The lack of adequate infrastructure for exporting the surplus of local production of vegetables during the peak of the season is the main hurdle for starting exporting, a number of local farm owners have said.
Speaking to local Arabic daily Arrayah, the farm owners said that even though the Ministry Municipality permitted last year the export of the surplus of locally produced vegetables outside the country, the high cost of exporting is too high.
Such costs include preserving the vegetables, packaging, storage and customs fees.
Farm owner Ali Noh said that the retail prices of locally produced vegetables are low compared with imported products.
The farmer also gets low rates for the produce, he said, when compared to the price in which those same produce is sold at the various retail outlets, further impacting the productivity of local farms.
Noh said that sometimes the cost of production is higher than the revenue generated, leading to losses for farms.
He said that the target market for Qatari produce would be the neighbouring countries, which already export their vegetables to Qatar.
Accordingly, Noh suggested the introduction of more protective measures for local products.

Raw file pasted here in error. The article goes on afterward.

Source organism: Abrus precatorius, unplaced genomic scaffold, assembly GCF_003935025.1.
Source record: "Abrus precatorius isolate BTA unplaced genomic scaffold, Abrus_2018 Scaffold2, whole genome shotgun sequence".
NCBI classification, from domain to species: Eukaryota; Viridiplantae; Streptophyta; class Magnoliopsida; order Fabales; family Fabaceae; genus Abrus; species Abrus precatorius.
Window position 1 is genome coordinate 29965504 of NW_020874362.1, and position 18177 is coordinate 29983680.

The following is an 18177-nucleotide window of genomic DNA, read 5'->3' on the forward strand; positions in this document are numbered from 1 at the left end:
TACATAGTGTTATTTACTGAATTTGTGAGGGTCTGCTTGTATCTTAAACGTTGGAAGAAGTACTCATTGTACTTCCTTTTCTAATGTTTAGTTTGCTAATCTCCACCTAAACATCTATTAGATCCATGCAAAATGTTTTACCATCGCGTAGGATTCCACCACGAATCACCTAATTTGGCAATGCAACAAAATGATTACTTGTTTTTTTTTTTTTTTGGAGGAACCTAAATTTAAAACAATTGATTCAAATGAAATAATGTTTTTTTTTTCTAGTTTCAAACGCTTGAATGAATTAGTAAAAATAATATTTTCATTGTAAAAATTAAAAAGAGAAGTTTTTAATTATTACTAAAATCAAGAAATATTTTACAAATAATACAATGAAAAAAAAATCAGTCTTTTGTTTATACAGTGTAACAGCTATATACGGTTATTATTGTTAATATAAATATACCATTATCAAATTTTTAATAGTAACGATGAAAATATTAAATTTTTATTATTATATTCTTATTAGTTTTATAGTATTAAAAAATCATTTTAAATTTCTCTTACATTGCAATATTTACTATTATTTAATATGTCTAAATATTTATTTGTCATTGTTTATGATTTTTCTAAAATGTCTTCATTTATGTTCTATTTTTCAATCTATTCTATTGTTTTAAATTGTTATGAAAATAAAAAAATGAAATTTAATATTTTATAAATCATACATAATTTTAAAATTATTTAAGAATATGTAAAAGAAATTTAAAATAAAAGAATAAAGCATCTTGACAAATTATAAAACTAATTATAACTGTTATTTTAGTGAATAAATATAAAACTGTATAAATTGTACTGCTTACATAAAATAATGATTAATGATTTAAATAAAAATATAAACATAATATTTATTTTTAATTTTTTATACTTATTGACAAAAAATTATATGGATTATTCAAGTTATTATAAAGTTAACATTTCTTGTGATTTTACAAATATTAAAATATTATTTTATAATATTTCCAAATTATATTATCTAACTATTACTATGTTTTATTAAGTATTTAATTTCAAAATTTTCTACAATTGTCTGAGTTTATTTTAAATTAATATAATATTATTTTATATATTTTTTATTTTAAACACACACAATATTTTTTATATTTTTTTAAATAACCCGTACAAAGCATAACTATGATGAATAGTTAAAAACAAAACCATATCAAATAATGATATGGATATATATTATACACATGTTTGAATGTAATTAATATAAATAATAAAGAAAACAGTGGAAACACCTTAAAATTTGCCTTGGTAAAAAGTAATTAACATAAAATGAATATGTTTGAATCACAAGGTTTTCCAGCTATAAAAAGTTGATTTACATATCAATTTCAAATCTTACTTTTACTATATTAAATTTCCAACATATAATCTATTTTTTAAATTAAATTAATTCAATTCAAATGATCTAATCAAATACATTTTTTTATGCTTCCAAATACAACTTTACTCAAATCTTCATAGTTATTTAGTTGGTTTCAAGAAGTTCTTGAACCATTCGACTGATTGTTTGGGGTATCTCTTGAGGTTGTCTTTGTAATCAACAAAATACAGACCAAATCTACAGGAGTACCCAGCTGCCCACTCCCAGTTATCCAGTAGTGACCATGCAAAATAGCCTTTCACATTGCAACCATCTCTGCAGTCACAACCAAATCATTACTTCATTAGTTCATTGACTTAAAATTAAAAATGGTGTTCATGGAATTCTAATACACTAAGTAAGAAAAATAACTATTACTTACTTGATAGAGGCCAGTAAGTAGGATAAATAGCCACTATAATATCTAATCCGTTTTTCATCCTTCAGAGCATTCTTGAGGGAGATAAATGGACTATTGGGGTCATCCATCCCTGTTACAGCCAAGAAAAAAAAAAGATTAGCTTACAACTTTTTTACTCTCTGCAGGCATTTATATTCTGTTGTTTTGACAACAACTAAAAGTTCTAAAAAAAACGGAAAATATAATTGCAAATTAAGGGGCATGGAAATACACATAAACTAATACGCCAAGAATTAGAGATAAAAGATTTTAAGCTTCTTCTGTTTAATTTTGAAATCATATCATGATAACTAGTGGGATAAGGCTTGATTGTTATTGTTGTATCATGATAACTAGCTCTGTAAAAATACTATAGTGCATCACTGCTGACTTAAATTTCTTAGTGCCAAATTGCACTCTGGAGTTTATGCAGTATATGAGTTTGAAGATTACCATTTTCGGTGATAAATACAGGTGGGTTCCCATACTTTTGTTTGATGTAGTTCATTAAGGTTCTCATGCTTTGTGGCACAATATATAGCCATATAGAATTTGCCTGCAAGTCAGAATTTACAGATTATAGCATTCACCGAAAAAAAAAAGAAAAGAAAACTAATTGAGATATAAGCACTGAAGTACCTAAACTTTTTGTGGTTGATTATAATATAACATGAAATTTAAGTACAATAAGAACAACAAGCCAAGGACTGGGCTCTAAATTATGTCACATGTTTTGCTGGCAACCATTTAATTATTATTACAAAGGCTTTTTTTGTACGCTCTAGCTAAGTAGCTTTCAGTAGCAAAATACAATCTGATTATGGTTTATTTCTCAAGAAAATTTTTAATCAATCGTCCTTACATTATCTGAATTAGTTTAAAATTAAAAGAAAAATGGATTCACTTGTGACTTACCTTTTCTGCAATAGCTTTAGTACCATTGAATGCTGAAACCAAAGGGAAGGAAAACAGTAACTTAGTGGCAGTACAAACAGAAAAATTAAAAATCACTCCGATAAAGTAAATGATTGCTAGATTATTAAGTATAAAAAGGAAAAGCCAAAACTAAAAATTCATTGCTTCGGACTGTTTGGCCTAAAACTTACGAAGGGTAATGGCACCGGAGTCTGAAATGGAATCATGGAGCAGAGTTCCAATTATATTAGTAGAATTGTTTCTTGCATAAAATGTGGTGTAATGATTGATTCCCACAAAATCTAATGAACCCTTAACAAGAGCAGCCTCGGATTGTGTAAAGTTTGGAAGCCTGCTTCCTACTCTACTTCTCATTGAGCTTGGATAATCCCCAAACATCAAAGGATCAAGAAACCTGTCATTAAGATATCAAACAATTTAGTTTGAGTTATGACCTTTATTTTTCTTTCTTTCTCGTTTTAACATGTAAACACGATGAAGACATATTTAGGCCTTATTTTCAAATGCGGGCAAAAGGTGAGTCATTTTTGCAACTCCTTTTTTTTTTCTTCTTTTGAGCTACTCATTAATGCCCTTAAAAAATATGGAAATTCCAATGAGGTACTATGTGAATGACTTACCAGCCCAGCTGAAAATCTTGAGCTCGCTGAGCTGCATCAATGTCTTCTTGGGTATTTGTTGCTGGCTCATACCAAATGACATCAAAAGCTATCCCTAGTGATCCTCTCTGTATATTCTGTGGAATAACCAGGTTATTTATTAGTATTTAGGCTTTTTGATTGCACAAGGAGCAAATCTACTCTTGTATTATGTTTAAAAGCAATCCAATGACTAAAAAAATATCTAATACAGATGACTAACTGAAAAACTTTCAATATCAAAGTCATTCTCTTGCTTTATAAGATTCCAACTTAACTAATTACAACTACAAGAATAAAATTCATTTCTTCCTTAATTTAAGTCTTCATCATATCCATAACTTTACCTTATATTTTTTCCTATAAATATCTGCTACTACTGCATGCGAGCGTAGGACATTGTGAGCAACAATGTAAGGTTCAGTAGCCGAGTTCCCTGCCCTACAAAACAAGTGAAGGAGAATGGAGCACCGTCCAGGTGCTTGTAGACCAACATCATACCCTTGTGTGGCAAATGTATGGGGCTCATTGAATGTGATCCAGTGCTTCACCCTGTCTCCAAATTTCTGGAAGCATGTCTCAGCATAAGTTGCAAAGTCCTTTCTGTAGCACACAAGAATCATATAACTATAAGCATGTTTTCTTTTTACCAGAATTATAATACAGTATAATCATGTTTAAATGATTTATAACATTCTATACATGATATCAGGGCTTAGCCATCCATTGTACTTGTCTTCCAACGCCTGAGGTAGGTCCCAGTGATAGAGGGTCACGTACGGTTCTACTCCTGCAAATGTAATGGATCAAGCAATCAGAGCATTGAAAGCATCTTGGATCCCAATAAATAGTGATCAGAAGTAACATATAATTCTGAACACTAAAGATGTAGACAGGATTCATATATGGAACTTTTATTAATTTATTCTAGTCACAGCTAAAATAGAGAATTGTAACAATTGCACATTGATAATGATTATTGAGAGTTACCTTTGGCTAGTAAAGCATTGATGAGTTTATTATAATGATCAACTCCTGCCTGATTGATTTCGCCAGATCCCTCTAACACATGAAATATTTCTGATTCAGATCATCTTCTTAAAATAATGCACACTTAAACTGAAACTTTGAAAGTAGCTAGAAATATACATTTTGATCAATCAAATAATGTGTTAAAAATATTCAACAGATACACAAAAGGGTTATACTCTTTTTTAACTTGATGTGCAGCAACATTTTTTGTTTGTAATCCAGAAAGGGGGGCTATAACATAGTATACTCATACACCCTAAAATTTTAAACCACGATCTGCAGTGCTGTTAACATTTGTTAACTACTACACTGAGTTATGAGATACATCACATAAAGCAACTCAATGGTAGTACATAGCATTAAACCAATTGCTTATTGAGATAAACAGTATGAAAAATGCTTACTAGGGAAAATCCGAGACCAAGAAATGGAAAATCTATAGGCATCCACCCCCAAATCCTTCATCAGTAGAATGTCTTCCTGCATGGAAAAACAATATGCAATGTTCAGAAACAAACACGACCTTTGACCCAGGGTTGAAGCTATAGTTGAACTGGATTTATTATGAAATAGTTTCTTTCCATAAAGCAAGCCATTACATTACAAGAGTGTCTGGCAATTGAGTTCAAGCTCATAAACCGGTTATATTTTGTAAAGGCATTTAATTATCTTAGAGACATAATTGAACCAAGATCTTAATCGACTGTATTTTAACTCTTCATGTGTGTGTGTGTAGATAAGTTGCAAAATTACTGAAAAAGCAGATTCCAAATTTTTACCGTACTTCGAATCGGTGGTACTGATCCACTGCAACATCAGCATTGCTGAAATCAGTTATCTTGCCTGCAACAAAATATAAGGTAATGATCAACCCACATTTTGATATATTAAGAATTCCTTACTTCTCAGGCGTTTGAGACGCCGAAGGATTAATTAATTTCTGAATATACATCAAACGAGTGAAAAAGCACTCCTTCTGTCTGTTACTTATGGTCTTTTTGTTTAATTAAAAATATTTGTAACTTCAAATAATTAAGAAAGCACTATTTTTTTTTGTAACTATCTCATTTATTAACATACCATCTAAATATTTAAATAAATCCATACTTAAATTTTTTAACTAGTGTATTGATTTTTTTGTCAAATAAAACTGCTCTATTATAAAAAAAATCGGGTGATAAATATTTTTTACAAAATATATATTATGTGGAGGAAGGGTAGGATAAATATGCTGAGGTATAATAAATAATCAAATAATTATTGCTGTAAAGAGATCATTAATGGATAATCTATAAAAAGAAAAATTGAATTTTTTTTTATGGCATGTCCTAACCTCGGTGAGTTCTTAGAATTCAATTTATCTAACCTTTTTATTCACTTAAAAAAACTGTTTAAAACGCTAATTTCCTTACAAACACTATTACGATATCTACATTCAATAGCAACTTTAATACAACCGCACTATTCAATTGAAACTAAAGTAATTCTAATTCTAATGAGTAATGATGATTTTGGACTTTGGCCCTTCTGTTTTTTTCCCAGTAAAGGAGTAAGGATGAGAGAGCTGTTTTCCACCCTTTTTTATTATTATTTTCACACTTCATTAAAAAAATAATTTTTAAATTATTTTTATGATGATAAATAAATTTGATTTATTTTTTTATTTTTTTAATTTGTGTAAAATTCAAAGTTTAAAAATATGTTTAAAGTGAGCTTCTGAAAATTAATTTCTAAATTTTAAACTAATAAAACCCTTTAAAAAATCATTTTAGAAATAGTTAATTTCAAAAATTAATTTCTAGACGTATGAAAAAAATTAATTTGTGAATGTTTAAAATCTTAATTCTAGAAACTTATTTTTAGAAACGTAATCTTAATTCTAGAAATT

Fellow farm owner Yousef al-Tahir said that even though the export of the surplus of local produce is now permitted, the export process involves challenges that include the approval of the country of the product ios to be exported to.
He said that most farms cannot comply with the necessary requirements of the export process.
Al-Tahir suggested that instead of exporting locally produced vegetables, a curb should be put on the amount of imported vegetables.
Farm owner Dr Rashid al-Kuwari said that there are a number of potential foreign markets for vegetables produced in Qatar, especially during the winter time.
However, he said, while the opportunities of export are many, there is a lack of adequate infrastructure and expertise for this.
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